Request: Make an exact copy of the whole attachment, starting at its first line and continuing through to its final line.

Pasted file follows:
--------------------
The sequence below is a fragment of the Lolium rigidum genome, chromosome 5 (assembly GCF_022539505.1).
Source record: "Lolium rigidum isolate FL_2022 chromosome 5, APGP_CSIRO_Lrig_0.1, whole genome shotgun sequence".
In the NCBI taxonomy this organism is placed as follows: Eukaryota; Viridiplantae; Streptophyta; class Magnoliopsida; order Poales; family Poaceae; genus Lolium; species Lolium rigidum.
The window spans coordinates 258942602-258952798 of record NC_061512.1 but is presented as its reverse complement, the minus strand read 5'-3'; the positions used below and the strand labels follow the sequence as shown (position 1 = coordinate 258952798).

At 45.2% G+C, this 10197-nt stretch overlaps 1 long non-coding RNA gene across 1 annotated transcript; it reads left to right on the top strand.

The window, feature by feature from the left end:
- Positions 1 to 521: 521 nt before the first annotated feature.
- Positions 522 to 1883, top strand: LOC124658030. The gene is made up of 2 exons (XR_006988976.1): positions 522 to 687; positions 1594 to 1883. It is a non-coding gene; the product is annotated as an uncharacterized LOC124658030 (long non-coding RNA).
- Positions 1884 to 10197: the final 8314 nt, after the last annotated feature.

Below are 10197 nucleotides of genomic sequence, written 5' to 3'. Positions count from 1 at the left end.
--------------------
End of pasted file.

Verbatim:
The sequence below is a fragment of the Lolium rigidum genome, chromosome 5 (assembly GCF_022539505.1).
Source record: "Lolium rigidum isolate FL_2022 chromosome 5, APGP_CSIRO_Lrig_0.1, whole genome shotgun sequence".
In the NCBI taxonomy this organism is placed as follows: Eukaryota; Viridiplantae; Streptophyta; class Magnoliopsida; order Poales; family Poaceae; genus Lolium; species Lolium rigidum.
The window spans coordinates 258942602-258952798 of record NC_061512.1 but is presented as its reverse complement, the minus strand read 5'-3'; the positions used below and the strand labels follow the sequence as shown (position 1 = coordinate 258952798).

At 45.2% G+C, this 10197-nt stretch overlaps 1 long non-coding RNA gene across 1 annotated transcript; it reads left to right on the top strand.

The window, feature by feature from the left end:
- Positions 1 to 521: 521 nt before the first annotated feature.
- Positions 522 to 1883, top strand: LOC124658030. The gene is made up of 2 exons (XR_006988976.1): positions 522 to 687; positions 1594 to 1883. It is a non-coding gene; the product is annotated as an uncharacterized LOC124658030 (long non-coding RNA).
- Positions 1884 to 10197: the final 8314 nt, after the last annotated feature.

Below are 10197 nucleotides of genomic sequence, written 5' to 3'. Positions count from 1 at the left end.